ACL rupture – is surgery the answer?

Published: 02 Jul 2019

ACL rupture – is surgery the answer?

Anyone involved with sport would have heard about the “dreaded ACL” injury (commonly referred to as a “torn ACL”, “ruptured ACL” or “ACL disruption”).  Jude, has done a great blog explaining exactly the ACL is.  You can read it here.  

In my own practice, I have noticed that when people tear their ACL, there is a tremendous urge for them to get it “fixed” as soon as possible. Recent research suggests that for many people, this strategy is potentially going to slow down recovery, as I will explain. 

Early surgery may not be the answer

Having an ACL reconstruction as soon as possible isn’t a great idea. After an ACL injury, the knee is very swollen.  This causes the muscles around the knee stop working properly and feel immediately weaker. The swelling also inhibits range of motion of the knee (you will notice that bending and straightening the knee is difficult and limited). If operated on in this state, regaining strength and range of motion in your knee takes a heck of a lot longer.

A recent study has shown that those individuals who underwent 5 weeks of pre-op strengthening had better outcomes with their operated knee 1 year post surgery compared to those who didn’t.

The next point I want to raise is, not everyone NEEDS an ACL reconstruction, even if you completely tear your ACL. This is particularly the case for people who are not looking to return to a sport requiring rapid change of direction or pivoting movements. Interestingly, there is new research that is suggesting around 40-50% of people that sustain an ACL injury can still return to change of direction sports at a high level without surgery. This is achieved by strengthening the muscles around the knee, as well as retraining the nervous system to regain better control of the leg as it moves in space.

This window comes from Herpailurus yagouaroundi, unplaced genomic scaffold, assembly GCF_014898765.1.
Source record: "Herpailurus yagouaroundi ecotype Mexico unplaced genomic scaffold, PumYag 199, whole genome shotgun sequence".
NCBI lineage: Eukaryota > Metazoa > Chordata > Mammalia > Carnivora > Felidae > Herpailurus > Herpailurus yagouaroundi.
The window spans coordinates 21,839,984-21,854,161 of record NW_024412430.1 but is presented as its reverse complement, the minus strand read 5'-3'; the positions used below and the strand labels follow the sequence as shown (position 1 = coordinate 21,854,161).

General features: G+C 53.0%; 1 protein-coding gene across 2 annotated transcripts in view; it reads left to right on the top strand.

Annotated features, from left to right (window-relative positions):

A 2013 study of 121 people who were highly active, near-elite young adult group of males and females  the typical cohort that present to primary care with these injuries) randomly separated them into 2 different groups.

  • Group 1 underwent ACL reconstructive surgery within a month of their injury.
  • Group 2 underwent rigorous physiotherapy and were given the option to receive the surgery later down the track if they still had pain or instability.

After 2 years, only 1/3 of Group 2 ended up feeling like they needed to have their ACL surgically reconstructed. After another 3 years, this number was about 50%. At both the 2 and 5 year mark, assessments of function demonstrated that there were no significant differences between either group.

What does this tell us?

You roughly have a 50:50 shot of being able to return to sports such as netball, footy (any code) or soccer if you rupture your ACL, without surgery. The main drawback to this is you’d need up to about 3 months of rehab to work out whether you’re one of the lucky ones that can play without an ACL. If successful though, you could well be looking at a return to sport within 6 months, compared to the usual 12 months that is recommended as a minimum for non-professional athletes after surgery.

Prevention is still better

Of course,

better than a quicker return to sport is not getting injured in the first place

Here  Maddy talks about some exercise programs that can cut your risk of ACL injury by half.

If you would like to chat more, or hear more about this issue, feel free to get in touch.

Nathan Duguid Physio




Nathan is a physiotherapist in our Jordan Springs practice.

Like more information?

Here are the articles Nathan was referring to:

  • Frobell, R. et al. (2013) Treatment for acute anterior cruciate ligament tear: five year outcome of randomised trial. BJSM: 346;f342.
  • Eitzen, I. et al. (2011). A Progressive 5-Week Exercise Therapy Program Leads to Significant Improvement in Knee Function Early After Anterior Cruciate Ligament Injury. Journal of Orthopaedic Sports Physical Therapy: 40(11); 705-721.